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Tracking stocks have become a popular way for a company to "spin-off" a separate division. However, issuing tracking stock is not the same as creating a completely independent company with separately traded stock.
Tracking stocks are usually issued by a parent company to create a financial vehicle to track the performance of a particular division or subsidiary. When a parent company issues tracking stock, all revenues and expenses of the division are separated from the parent company's financial statements and attributed to the tracking stock. Often this is done to separate a high growth division with large losses from the financial statements of the parent company.
Unlike common stock, tracking stock is usually not sold into the market, with proceeds going to the division. Generally, tracking stock comes into existence as the result of an acquisition, or a spin-off.
The parent company always has the right to reabsorb the tracking stock into the common stock of the parent, generally in an exchange at a "fair" ratio for the parent common stock.
Once a division has been spun-off into a tracking stock the financials of that division are completely separated from that of the parent, allowing the market to determine the value of the division. Without tracking stock, analysts must make a determination of the value of the division, often without benefit of separate line item financials for the division.
Divisions with tracking stock are different from subsidiaries in their corporate structure. The division does not have a separate board of directors, nor does it have the capability of holding its own shareholder proxies. In addition, the parent company is still legally responsible for the debts and liabilities of the division. A tracking stock division cannot declare bankruptcy separately from its parent company.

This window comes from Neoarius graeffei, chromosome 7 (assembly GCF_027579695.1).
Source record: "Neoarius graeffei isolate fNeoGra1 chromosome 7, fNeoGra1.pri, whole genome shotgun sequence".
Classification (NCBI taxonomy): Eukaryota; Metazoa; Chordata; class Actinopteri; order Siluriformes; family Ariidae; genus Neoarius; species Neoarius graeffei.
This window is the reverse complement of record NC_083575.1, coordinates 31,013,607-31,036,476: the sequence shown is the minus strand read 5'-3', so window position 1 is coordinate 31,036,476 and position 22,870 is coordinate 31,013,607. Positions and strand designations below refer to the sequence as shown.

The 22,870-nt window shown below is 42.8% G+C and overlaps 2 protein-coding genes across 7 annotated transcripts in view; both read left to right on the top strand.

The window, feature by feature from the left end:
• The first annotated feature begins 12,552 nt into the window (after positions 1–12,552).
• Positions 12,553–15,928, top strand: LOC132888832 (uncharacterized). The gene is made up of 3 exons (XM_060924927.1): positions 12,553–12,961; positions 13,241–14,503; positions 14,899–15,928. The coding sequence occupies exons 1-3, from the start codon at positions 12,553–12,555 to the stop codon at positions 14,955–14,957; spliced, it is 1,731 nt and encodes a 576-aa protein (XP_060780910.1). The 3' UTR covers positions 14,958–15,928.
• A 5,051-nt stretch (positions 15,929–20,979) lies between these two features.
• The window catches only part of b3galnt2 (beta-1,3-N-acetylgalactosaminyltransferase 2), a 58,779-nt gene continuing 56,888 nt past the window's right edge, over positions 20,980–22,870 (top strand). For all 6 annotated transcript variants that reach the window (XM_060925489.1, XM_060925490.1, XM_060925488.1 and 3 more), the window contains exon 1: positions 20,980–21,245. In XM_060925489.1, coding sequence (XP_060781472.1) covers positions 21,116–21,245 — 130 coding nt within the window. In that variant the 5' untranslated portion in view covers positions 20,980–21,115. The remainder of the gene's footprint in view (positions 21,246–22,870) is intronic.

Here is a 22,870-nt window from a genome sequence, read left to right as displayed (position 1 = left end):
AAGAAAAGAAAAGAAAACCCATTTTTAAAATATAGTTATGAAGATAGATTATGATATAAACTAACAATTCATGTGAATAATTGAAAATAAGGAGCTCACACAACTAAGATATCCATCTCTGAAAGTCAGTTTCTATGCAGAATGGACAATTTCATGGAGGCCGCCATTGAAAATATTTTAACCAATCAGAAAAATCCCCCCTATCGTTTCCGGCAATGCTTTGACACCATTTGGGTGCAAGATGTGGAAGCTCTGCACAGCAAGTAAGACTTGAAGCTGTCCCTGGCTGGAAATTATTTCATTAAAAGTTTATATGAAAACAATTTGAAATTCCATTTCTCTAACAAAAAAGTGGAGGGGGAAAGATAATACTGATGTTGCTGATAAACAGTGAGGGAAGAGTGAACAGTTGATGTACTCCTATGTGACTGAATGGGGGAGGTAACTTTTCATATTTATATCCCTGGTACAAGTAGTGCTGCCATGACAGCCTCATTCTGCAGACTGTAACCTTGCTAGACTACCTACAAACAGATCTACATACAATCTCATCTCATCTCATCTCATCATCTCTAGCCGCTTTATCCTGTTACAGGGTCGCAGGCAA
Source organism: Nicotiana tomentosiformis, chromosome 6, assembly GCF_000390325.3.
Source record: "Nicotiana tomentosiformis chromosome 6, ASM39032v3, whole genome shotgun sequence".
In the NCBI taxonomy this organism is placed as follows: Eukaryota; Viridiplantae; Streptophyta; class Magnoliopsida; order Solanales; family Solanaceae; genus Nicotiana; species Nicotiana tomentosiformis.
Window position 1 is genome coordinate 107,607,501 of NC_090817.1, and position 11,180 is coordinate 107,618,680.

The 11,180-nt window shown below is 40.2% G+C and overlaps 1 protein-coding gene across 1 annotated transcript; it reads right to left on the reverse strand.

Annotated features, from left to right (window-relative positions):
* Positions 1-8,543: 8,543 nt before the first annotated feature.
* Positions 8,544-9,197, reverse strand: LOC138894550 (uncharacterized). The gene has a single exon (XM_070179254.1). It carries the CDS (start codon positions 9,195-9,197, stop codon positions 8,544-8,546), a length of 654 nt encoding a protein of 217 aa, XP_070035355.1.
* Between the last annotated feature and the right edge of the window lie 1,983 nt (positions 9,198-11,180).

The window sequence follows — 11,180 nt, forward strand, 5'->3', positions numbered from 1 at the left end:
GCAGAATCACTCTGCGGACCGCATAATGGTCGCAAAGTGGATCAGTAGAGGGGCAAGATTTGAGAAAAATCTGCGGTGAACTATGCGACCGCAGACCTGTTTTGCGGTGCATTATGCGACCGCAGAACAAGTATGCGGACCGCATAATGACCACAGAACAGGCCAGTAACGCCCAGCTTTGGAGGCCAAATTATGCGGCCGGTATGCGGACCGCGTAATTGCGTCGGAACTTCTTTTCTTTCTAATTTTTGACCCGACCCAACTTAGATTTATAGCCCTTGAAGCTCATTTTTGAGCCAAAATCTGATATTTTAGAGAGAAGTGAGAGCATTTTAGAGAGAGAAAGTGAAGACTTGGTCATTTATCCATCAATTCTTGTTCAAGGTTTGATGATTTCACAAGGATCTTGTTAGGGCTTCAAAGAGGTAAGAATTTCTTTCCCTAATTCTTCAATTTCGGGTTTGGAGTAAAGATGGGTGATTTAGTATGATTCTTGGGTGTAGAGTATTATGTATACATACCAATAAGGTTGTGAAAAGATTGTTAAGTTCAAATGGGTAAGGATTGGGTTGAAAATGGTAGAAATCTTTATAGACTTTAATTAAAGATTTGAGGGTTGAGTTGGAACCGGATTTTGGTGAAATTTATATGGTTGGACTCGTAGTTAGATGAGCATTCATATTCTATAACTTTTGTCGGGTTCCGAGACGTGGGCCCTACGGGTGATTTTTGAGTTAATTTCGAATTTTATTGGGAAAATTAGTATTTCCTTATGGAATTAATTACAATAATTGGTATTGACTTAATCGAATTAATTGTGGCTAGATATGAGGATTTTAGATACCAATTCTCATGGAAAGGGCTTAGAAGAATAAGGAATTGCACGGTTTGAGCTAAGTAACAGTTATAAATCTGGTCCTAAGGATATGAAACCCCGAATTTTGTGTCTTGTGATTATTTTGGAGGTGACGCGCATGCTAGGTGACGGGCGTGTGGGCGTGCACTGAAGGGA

Owners of tracking stocks purchase the stock with the sole anticipation of growth. Future acquisition or reabsorption into the parent company is usually the sole anticipation of reward for tracking stocks. Because of the type of division that is spun off into tracking stocks, they usually do not pay dividends.
In the market environment of the late 1990s, high growth companies have been the most valued. When a large profitable company owns a division with high growth potential, the appeal of a tracking stock is that the losses associated with the division can be separated from the earnings history of the parent company. This allows the market to clearly separate the high growth, low profitable business from the slower growth, profitable business. By spinning off the tracking stock into a separate trading entity a new market is created for the stock by investors seeking high growth opportunities.
For practical trading purposes, tracking stocks function exactly like common stock. Your tracking stock may be reabsorbed into the parent, at a value you may or may not be happy with. However, acquisition of this kind would be subject to shareholder vote and is therefore really no different than a merger or acquisition of common stock.
Robert V. Green